Farewell, My Lovely (1975) - Buy Yourself A New Suit Summoned to a plush 1941 L-A nightclub, Robert Mitchum as P-I Philip Marlowe, older than ever imagined by Raymond Chandler, consults with his neither client nor love-interest Mrs. Grayle (Charlotte Rampling) about her ancient husband (legendary writer Jim Thompson) and fixer Laird Burnette (Anthony Zerbe), later directly in Farewell, My Lovely, 1975.
Farewell, My Lovely (1975) - Open, Tired And Growing Old Striking an odd balance here, Robert Mitchum, who could have played Philip Marlowe in the 1940’s, instead plays him in 1975, though much older than Raymond Chandler ever wrote him, in a period story set in 1941, through David Zelag Goodman’s adaptation and Dick Richards’ direction, opening Farewell, My Lovely, John Ireland and Harry Dean Stanton his cop buddies.
Farewell, My Lovely (1975) - Ten Dollars For Elephants On a routine case collecting a straying teen (Noelle North, Lola Mason and Wally Berns her parents) in 1941 L-A, Robert Mitchum as private eye Philip Marlowe narrates and cracks wise, introducing ex-boxer Jack O’Halloran as Moose Malloy, Dick Richards directing from David Zelag Goodman’s adaptation of Raymond Chandler’s novel, in Farewell, My Lovely, 1975.
Night Porter, The (1974) - Open, Vienna Evocative but geographically incoherent, Dirk Bogarde (title character) traverses Vienna, taking in Maria-Theresien-Platz, Hofberg Palace and Josefsplatz before arriving at the fictional Hotel Zur Oper, opening director Liliana Cavani’s provocative English-language, Anglo-Italian financed international hit The Night Porter, 1974.
Night Porter, The (1974) - My Keys, Please Not much background about Max (Dirk Bogarde, title character), at the desk of a Vienna hotel in 1957, has been revealed, but he sure takes notice when Charlotte Rampling appears, the refined spouse of a visiting American conductor, and director and co-writer Liliana Cavani uses her first flashback, early in The Night Porter, 1974.
Night Porter, The (1974) - The Magic Flute Now shooting at the Volksoper opera house in Vienna, during a performance of Mozart’s “The Magic Flute,” staged by the husband of Nazi concentration camp survivor Lucia (Charlotte Rampling), further flashbacks from director Liliana Cavani reveal more of her past with the title character, Dirk Bogarde, also in the audience, in The Night Porter, 1974.
Georgy Girl (1966) - Praying Mantis? Frumpy Georgy (Lynn Redgrave) begins in a reverie which ends in the apartment with roommate Meredith (Charlotte Rampling) and leads to a social disappointment in Georgy Girl, 1966.
Georgy Girl (1966) - The Solemn And Binding Character At the insistence of Jos (Alan Bates), Londoner Meredith (Charlotte Rampling) has agreed they might as well get married now that she’s pregnant for the third time, joined by Lynn Redgrave (title character), returning to their Maida Vale, Westminster apartment, in Georgy Girl,1966.
Verdict, The (1982) - You Got Lucky Newly inspired to take his medical malpractice case to trial, alcoholic lawyer Frank (Paul Newman) dismisses Mickey (Jack Warden), who gave him the case so he could win an easy settlement, then pursues Laura (Charlotte Rampling), whom he met earlier in his favorite bar, in Sidney Lumet’s The Verdict, 1982.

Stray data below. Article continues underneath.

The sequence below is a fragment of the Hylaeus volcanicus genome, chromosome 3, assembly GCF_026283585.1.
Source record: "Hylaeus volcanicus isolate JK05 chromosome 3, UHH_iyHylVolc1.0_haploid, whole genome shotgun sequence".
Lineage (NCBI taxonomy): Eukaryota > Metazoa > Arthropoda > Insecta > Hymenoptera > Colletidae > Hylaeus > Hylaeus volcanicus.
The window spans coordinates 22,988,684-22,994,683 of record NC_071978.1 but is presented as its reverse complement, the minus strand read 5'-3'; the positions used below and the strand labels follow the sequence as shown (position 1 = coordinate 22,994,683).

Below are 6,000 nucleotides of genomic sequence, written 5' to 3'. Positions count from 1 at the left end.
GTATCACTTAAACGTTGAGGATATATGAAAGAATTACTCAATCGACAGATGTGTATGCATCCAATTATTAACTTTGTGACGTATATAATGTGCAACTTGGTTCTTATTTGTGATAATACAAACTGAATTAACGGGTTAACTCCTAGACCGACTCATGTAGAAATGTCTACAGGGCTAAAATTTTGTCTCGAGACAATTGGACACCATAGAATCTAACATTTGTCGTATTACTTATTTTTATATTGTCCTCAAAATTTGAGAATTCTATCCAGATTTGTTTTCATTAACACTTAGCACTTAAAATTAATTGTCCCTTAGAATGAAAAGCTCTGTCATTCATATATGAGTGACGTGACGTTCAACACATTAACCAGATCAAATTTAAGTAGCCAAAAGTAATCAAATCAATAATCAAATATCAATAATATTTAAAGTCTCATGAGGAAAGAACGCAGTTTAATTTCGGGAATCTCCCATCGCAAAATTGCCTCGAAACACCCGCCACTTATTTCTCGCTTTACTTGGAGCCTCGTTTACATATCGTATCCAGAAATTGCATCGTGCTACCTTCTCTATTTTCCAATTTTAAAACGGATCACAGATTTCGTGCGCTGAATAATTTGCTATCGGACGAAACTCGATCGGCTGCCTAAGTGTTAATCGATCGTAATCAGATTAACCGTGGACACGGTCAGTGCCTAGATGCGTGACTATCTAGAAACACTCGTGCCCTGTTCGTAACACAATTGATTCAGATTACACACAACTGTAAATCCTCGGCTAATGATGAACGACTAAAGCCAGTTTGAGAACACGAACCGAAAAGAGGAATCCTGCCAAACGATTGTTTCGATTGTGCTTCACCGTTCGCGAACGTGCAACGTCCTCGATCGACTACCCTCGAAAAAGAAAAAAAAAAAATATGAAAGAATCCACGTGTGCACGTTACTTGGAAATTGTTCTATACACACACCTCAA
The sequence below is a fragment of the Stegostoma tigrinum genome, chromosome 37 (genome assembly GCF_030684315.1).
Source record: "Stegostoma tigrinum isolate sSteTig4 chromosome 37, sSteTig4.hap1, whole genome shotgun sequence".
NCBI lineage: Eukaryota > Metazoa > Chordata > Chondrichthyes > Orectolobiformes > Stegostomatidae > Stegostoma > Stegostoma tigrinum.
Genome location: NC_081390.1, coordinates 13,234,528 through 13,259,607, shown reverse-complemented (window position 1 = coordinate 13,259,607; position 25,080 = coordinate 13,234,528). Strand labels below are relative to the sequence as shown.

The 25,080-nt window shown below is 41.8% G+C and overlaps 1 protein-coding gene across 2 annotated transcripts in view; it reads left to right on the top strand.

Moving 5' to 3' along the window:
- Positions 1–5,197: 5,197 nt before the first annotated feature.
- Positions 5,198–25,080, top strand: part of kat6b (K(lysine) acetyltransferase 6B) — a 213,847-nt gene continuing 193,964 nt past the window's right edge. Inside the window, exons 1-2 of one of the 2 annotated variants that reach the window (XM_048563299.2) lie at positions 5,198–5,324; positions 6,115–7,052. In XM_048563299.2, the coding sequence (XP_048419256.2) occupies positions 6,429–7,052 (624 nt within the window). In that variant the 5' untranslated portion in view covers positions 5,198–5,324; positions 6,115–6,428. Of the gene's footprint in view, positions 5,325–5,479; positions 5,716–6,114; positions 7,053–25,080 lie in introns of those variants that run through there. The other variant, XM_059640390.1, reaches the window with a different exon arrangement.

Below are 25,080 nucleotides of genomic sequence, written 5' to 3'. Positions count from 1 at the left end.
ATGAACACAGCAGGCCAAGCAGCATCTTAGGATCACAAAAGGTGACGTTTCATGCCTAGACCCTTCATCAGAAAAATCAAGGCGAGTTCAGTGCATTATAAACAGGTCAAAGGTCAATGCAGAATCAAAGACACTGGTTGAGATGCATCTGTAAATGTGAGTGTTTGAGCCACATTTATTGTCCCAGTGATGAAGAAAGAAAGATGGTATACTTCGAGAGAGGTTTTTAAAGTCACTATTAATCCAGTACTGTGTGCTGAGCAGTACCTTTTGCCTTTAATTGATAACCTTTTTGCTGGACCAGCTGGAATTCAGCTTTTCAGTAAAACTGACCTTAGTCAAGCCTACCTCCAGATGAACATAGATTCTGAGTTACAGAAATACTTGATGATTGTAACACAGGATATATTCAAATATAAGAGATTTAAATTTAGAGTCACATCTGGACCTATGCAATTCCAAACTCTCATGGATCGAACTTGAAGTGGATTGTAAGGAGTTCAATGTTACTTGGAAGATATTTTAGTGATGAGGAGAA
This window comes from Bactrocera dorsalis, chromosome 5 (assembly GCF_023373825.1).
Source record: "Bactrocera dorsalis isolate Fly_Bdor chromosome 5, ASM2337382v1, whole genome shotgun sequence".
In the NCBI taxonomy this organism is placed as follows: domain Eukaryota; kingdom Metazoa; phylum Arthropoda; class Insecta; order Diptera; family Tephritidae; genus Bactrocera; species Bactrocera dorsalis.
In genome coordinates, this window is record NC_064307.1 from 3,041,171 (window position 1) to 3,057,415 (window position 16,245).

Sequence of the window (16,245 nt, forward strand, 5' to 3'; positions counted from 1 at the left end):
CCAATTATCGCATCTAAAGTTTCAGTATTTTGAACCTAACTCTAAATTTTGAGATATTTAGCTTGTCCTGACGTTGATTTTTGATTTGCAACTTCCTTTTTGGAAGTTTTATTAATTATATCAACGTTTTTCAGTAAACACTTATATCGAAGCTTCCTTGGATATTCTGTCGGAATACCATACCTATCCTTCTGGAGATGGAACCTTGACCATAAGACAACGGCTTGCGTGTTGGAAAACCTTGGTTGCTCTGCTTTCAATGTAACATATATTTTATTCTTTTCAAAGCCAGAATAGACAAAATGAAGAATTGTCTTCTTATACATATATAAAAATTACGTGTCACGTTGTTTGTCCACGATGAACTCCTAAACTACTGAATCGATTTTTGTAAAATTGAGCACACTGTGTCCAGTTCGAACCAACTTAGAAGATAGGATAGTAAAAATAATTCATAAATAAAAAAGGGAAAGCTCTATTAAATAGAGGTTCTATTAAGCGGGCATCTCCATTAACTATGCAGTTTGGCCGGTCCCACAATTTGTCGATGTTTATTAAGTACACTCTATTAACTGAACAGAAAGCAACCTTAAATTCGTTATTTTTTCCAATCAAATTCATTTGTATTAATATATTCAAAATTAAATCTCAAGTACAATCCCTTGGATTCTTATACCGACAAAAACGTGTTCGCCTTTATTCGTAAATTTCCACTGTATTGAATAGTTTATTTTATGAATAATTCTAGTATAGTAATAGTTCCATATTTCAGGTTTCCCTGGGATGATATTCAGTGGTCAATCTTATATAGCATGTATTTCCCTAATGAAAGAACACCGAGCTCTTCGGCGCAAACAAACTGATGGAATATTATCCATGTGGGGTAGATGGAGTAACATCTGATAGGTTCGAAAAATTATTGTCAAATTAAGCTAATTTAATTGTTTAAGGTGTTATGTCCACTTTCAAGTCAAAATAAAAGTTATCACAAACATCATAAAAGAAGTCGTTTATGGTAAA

The Knack... And How To Get It - It's Not Like That Director Richard Lester with a characteristically quirky opening, Michael Crawford as teacher Colin, Ray Brooks his womanizing tenant Tolen, whose recurring group of girls is said to include Charlotte Rampling and Jacqueline Bisset, from The Knack... And How To Get It, 1965.

Trailer

Family

Godfrey Lionel Rampling
Father
Army officer. Colonel in the British army; won an Olympic gold medal in 1936 (for the relay); also represented Britain at the 1932 Olympics.
Anne Isabelle Rampling
Mother
Painter. Suffered a near fatal stroke in 1967 on the same day that her oldest daughter died.
Sarah Rampling
Sister
Died of a cerebral hemorrhage in 1967 while giving birth.
Barnaby Southcombe
Son
Born in September 1972.
David Jarre
Son
Born in 1977.
Emilie Jarre
Step-Daughter
Born c. 1975.

Companions

Brian Southcombe
Husband
Press agent. Born in New Zealand; Rampling caused a stir in the 1960s when she shared an apartment with Southcombe and his roommate British model Randall Lawrence in what the press termed "a menage-a-trois"; when Rampling became pregnant, she and Southcombe were married in February 1972; divorced c. 1976.
Jean-Michel Jarre
Husband
Composer. Son of composer Maurice Jarre; met at the 1976 Cannes Film Festival; married in 1977; separated in 1997 when he moved in with Odile Froment.
Jean-Noel Tassez
Companion
Businessman. French; born c. 1955.

Bibliography

Notes

Rampling was diagnosed as anorexic and in 1991 was treated for depression.

She was made an Officer in the Order of the British Empire (OBE) in December 2000 for her services to acting and British-French cultural relations.

"I think I looked for tortured subjects to correspond with how I was really feeling. It's interesting, isn't it? I know I have a comedy gift. John Cleese and Woody Allen have both told me that, but instead I play all these tragic ladies." --Charlotte Rampling in The Observer, September 25, 1994.

"My dark side belongs to my work, and luckily I am able to have sufficient material to play around with." --Charlotte Rampling quoted in Vanity Fair, April 1988.

"I'm fatalistic about my career. That's how I can live out her [in France] and not be the center of things. I believe the projects that eventually work out were meant to be." --Rampling to Women's Wear Daily, March 9, 1988.